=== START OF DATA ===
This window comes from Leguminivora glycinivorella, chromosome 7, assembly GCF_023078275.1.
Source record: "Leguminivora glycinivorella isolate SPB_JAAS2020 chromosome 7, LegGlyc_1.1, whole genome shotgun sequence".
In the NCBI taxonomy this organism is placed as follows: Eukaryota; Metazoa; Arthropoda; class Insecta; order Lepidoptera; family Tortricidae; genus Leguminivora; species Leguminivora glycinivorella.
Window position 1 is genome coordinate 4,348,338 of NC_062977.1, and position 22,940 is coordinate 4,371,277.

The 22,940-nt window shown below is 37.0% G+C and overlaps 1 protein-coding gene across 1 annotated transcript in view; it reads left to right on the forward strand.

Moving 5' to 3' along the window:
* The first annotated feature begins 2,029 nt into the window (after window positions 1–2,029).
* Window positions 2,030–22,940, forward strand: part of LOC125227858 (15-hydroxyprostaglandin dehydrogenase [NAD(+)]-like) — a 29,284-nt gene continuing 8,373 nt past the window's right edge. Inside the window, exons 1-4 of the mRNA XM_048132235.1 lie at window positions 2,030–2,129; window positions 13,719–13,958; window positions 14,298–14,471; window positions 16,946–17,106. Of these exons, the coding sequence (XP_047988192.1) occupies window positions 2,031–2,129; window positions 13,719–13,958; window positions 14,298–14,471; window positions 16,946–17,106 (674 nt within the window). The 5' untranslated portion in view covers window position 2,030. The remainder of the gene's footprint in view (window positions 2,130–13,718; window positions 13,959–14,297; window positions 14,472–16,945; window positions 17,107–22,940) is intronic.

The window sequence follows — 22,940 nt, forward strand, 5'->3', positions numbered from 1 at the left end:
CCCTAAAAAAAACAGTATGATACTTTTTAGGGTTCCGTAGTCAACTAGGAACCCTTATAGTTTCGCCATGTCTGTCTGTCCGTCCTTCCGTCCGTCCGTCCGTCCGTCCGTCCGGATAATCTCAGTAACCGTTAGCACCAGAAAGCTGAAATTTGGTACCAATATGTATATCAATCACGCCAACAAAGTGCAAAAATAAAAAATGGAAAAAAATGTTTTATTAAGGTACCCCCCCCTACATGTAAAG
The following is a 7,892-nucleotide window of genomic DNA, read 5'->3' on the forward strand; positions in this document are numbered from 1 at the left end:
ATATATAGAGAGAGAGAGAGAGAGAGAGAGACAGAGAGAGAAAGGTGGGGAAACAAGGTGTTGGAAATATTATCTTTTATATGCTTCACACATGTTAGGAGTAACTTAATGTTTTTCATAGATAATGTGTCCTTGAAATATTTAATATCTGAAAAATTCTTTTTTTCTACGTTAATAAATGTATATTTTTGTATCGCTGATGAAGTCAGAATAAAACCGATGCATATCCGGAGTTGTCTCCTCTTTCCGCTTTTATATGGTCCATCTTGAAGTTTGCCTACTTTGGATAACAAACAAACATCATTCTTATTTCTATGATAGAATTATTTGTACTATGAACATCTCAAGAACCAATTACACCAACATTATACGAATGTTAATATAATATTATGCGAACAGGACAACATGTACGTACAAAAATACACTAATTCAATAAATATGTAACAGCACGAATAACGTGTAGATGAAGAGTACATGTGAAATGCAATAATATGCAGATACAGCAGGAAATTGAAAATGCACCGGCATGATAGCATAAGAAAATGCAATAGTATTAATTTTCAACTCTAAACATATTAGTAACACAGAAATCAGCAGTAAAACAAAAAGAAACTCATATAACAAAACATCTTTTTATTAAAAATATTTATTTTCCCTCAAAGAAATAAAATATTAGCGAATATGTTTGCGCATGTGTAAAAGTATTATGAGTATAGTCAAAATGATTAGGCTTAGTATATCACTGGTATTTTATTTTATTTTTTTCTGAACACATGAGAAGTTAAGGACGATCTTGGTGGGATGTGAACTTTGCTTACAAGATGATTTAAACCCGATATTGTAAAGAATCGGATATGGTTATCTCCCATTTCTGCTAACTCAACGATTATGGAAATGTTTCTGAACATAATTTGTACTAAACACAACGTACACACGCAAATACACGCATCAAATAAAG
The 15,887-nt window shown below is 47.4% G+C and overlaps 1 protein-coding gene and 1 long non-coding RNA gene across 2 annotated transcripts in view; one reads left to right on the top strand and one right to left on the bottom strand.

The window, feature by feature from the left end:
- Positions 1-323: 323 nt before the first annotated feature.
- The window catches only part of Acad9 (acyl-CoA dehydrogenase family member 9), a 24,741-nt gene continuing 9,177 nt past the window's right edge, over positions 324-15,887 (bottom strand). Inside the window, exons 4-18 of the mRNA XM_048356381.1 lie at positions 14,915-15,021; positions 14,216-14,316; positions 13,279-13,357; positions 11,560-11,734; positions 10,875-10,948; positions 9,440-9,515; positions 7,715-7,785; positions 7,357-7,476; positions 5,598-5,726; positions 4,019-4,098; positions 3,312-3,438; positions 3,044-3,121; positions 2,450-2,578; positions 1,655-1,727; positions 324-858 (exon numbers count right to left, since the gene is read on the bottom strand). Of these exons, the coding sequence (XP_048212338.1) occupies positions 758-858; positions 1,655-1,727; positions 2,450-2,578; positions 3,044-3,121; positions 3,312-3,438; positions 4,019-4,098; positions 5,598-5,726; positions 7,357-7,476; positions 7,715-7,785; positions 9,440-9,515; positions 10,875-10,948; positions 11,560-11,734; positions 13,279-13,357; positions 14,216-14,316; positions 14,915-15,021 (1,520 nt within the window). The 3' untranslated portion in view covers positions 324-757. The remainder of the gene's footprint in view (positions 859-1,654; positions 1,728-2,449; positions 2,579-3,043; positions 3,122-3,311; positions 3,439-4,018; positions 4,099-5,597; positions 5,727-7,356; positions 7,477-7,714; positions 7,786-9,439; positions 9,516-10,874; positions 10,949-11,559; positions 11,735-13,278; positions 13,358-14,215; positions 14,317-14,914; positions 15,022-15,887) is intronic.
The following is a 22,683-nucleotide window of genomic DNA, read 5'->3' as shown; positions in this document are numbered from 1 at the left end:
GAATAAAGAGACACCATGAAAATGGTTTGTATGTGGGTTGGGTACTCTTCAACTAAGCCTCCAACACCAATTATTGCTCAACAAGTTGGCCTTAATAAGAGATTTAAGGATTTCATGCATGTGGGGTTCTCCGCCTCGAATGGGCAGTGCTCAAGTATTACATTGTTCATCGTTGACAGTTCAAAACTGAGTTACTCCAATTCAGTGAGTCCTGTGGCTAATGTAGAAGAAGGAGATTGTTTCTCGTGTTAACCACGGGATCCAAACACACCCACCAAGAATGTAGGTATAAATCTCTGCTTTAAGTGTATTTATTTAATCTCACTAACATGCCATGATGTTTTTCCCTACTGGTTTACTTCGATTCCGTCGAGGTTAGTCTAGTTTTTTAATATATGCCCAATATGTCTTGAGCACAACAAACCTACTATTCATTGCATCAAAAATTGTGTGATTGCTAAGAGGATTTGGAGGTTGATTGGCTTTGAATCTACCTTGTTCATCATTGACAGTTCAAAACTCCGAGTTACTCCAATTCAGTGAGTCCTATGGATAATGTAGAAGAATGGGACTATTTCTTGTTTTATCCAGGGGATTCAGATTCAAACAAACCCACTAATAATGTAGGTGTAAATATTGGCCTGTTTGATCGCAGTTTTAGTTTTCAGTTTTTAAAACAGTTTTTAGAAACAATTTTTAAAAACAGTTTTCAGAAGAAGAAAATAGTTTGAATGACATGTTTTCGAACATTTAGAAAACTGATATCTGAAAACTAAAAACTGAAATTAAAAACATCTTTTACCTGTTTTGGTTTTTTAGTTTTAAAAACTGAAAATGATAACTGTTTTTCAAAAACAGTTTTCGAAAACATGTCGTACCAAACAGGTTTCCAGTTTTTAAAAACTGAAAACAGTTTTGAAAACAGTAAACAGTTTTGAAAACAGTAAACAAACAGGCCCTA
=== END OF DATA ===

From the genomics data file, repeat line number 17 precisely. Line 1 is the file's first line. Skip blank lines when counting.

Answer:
The following is a 22,683-nucleotide window of genomic DNA, read 5'->3' as shown; positions in this document are numbered from 1 at the left end: